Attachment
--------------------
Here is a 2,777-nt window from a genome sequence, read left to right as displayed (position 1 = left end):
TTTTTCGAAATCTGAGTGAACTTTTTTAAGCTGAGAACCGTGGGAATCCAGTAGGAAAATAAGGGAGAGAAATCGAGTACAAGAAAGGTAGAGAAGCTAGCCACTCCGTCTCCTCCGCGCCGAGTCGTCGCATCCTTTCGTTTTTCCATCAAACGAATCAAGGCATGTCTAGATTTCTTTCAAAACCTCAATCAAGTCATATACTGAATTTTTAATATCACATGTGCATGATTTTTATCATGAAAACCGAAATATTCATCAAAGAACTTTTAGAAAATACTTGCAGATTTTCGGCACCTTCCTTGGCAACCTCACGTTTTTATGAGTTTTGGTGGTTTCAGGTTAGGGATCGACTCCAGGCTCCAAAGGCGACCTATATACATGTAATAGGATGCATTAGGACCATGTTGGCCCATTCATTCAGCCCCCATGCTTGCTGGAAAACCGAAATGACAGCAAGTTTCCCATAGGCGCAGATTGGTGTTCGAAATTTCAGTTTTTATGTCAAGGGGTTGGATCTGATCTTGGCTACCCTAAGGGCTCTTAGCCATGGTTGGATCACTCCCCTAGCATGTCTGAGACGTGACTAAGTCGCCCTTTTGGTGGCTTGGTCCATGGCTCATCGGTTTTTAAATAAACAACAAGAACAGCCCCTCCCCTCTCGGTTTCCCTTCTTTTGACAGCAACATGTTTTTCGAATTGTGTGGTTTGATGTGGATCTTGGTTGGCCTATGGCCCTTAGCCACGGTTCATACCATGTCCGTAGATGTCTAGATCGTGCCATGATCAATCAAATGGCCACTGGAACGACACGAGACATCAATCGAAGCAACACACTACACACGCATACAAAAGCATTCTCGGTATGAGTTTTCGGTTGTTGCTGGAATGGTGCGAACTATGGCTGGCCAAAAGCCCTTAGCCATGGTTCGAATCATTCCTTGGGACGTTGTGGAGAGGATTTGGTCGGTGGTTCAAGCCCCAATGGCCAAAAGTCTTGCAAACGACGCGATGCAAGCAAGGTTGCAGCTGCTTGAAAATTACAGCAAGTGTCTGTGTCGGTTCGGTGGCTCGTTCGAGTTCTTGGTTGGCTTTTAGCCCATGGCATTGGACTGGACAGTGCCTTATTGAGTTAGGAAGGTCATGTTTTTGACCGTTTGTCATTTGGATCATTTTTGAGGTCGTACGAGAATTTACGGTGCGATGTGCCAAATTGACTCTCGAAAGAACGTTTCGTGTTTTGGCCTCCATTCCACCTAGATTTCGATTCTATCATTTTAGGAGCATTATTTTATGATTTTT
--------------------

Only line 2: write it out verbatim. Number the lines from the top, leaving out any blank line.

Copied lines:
TTTTTCGAAATCTGAGTGAACTTTTTTAAGCTGAGAACCGTGGGAATCCAGTAGGAAAATAAGGGAGAGAAATCGAGTACAAGAAAGGTAGAGAAGCTAGCCACTCCGTCTCCTCCGCGCCGAGTCGTCGCATCCTTTCGTTTTTCCATCAAACGAATCAAGGCATGTCTAGATTTCTTTCAAAACCTCAATCAAGTCATATACTGAATTTTTAATATCACATGTGCATGATTTTTATCATGAAAACCGAAATATTCATCAAAGAACTTTTAGAAAATACTTGCAGATTTTCGGCACCTTCCTTGGCAACCTCACGTTTTTATGAGTTTTGGTGGTTTCAGGTTAGGGATCGACTCCAGGCTCCAAAGGCGACCTATATACATGTAATAGGATGCATTAGGACCATGTTGGCCCATTCATTCAGCCCCCATGCTTGCTGGAAAACCGAAATGACAGCAAGTTTCCCATAGGCGCAGATTGGTGTTCGAAATTTCAGTTTTTATGTCAAGGGGTTGGATCTGATCTTGGCTACCCTAAGGGCTCTTAGCCATGGTTGGATCACTCCCCTAGCATGTCTGAGACGTGACTAAGTCGCCCTTTTGGTGGCTTGGTCCATGGCTCATCGGTTTTTAAATAAACAACAAGAACAGCCCCTCCCCTCTCGGTTTCCCTTCTTTTGACAGCAACATGTTTTTCGAATTGTGTGGTTTGATGTGGATCTTGGTTGGCCTATGGCCCTTAGCCACGGTTCATACCATGTCCGTAGATGTCTAGATCGTGCCATGATCAATCAAATGGCCACTGGAACGACACGAGACATCAATCGAAGCAACACACTACACACGCATACAAAAGCATTCTCGGTATGAGTTTTCGGTTGTTGCTGGAATGGTGCGAACTATGGCTGGCCAAAAGCCCTTAGCCATGGTTCGAATCATTCCTTGGGACGTTGTGGAGAGGATTTGGTCGGTGGTTCAAGCCCCAATGGCCAAAAGTCTTGCAAACGACGCGATGCAAGCAAGGTTGCAGCTGCTTGAAAATTACAGCAAGTGTCTGTGTCGGTTCGGTGGCTCGTTCGAGTTCTTGGTTGGCTTTTAGCCCATGGCATTGGACTGGACAGTGCCTTATTGAGTTAGGAAGGTCATGTTTTTGACCGTTTGTCATTTGGATCATTTTTGAGGTCGTACGAGAATTTACGGTGCGATGTGCCAAATTGACTCTCGAAAGAACGTTTCGTGTTTTGGCCTCCATTCCACCTAGATTTCGATTCTATCATTTTAGGAGCATTATTTTATGATTTTT